How well do you know different home architecture styles? Driving around through any new neighborhoods in Whatcom County you will definitely see the majority of Craftsman homes. Also, the “Ranch” style is vey common & well known.
I came across this article written by Seattle Modern Home Staging & thought they did a great job of describing different homes styles. (www.smhsdesgins.com) Some of these are more popular in the Seattle Area but you do come across them in Whatcom County as well. Can you think of any homes you have seen that are these styles specifically?
Craftsman bungalows are now very popular with preservationists and young homeowners wanting to restore a beautiful historic house back to its original splendor. Craftsman architecture was a reaction to the excessive, over-the-top ornamentation of the Victorian era. Dating the Craftsman Bungalow goes back to the Arts & Crafts movement in the 1900-1910.
When talking specifically about the actual design of Craftsman-style houses in the United States, the most common architectural details were inspired primarily by the work of two California architects — brothers Charles and Henry Greene. During the decade of 1900-1910, their architectural firm, Greene and Greene churned out dozens of landmark Craftsman homes.
Prairie Style is attributed to Frank Lloyd Wright. In 1893, Frank Lloyd Wright founded his architectural practice in Oak Park, a quiet village on the west edges of Chicago. It was at his studio during the 1910’s that Wright pioneered this a bold new approach to domestic architecture.
Prairie School style is usually marked by horizontal lines, flat or hipped roofs with broad overhanging eaves, windows grouped in horizontal bands, integration with the landscape, solid construction, craftsmanship, and discipline in the use of ornament. Popular in the Midwest.
Mid 1890’s-1930’s – The American Foursquare was plain, often incorporating handcrafted woodwork. This style incorporates elements of the Prairie School and the Craftsman styles.
Highlights of the style include a basically square, boxy design, two-and-one-half stories high, usually with four large, boxy rooms to a floor, a center dormer, and a large front porch with wide stairs, the box shape provides maximum interior room space, and small city lots to best advantage.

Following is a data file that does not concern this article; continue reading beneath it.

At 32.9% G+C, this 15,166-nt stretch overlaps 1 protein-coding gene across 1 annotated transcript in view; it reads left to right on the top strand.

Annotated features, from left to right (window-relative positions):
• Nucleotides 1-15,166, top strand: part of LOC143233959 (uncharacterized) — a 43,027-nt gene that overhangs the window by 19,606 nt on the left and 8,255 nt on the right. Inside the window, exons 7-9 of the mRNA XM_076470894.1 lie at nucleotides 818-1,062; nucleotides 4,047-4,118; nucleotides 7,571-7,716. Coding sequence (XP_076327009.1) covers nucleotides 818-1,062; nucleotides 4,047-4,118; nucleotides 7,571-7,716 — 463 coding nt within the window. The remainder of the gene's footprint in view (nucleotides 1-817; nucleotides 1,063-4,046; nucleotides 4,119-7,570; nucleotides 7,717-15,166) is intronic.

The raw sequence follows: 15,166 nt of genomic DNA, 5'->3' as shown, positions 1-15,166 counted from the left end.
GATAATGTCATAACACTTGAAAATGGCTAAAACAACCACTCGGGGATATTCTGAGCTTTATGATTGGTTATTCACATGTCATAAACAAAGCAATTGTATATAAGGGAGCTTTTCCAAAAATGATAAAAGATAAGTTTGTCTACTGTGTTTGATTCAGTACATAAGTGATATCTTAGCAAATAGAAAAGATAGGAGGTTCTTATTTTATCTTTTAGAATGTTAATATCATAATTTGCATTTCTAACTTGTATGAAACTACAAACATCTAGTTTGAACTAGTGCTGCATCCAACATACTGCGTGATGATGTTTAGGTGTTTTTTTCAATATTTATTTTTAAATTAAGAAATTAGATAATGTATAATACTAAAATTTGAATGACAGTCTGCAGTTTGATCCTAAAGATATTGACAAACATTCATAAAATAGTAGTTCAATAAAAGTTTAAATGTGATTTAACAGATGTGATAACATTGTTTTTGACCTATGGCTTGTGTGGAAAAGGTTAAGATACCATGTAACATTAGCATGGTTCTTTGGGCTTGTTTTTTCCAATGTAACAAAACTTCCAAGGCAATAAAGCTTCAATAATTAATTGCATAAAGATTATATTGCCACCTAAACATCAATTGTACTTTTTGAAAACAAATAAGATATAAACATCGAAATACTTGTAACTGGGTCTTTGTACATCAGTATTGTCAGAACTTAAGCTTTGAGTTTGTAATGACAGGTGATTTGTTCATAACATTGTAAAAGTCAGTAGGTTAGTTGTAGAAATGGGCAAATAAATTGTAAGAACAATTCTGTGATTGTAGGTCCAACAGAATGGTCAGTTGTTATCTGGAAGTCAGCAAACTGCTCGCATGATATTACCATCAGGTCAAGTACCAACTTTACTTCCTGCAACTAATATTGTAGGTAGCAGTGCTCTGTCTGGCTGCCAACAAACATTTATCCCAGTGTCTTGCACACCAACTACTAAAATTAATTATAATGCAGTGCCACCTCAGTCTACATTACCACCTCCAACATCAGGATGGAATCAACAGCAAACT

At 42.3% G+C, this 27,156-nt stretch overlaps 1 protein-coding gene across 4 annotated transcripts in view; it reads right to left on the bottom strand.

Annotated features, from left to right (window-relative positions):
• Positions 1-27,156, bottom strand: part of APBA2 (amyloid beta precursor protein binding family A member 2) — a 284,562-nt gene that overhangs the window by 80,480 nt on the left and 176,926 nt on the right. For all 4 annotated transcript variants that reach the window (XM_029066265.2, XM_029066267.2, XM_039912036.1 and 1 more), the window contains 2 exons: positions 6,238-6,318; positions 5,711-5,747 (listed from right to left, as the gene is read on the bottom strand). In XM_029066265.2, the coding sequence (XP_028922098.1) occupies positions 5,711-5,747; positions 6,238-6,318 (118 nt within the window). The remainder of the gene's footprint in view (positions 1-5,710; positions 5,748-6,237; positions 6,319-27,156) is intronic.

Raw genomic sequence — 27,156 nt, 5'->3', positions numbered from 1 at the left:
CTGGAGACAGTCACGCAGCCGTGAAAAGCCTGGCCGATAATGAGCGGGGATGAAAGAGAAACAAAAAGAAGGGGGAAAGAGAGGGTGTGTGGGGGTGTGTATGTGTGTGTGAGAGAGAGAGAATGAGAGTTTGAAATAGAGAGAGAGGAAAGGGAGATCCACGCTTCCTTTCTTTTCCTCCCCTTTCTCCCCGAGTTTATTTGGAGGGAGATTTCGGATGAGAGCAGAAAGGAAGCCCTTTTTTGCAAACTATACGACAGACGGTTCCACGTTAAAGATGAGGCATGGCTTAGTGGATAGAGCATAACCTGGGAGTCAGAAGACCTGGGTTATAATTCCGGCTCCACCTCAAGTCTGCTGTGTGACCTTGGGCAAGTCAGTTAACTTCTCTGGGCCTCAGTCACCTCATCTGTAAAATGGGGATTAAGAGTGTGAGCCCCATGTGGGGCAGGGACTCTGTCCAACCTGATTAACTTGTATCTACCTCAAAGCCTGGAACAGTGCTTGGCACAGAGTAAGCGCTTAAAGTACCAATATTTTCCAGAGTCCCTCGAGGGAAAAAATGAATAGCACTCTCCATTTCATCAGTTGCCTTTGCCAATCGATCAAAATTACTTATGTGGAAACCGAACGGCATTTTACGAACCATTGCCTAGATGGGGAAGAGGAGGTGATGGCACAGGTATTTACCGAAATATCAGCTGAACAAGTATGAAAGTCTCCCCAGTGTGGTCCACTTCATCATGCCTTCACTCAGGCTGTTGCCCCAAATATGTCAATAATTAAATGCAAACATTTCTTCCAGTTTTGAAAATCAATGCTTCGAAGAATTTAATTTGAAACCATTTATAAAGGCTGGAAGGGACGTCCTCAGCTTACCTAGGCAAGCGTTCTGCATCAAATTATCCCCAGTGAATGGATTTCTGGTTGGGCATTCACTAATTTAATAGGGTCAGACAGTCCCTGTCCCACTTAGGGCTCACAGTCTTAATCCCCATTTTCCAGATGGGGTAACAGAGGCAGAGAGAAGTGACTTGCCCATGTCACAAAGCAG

The Foursquare was a popular mail-order era style along with the California bungalow. When one was ordered, it came via train in a boxcar with a book of directions and all the parts pre-cut and numbered for self-assembly.
Mid-century modern is a term that describes mid–20th century developments in interior, product, and graphic design, architecture, and urban development from roughly 1933 to 1965. Scandinavian architects were very influential at this time, with a style characterized by clean simplicity and integration with nature.
Like many of Wright’s designs, Mid-Century architecture was employed with the goal of bringing modernism into America’s post-war suburbs. This style emphasized ample windows and open floor plans, opening up interior spaces and bringing the outdoors in. Many Mid-century houses utilized post and beam architectural design that eliminated bulky support walls in favor of walls seemingly made of glass. Function was as important as form.
An emphasis was placed specifically on targeting the needs of the average American family. One of the most famous developers of the MidCentury Ranch Style home was Joseph Eichler . Eichler was instrumental in bringing Mid-Century Modern architecture (“Eichler Homes”) to subdivisions in the Los Angeles area and the San Francisco Bay region of California, and select housing developments on the east coast.
Modern architecture or modernist architecture is a term applied to a group of styles of architecture which emerged in the first half of the 20th century and became dominant after World War II. It was based upon new technologies of construction, particularly the use of glass, steel and reinforced concrete; and upon a rejection of the traditional influential architects at the end of the 20th century are difficult to put into any one category or movement.
The notable end-of-century buildings of Richard Meier, Frank Gehry, and Ludwig Miles van nder Rohe, (shown pictured) are notable architects.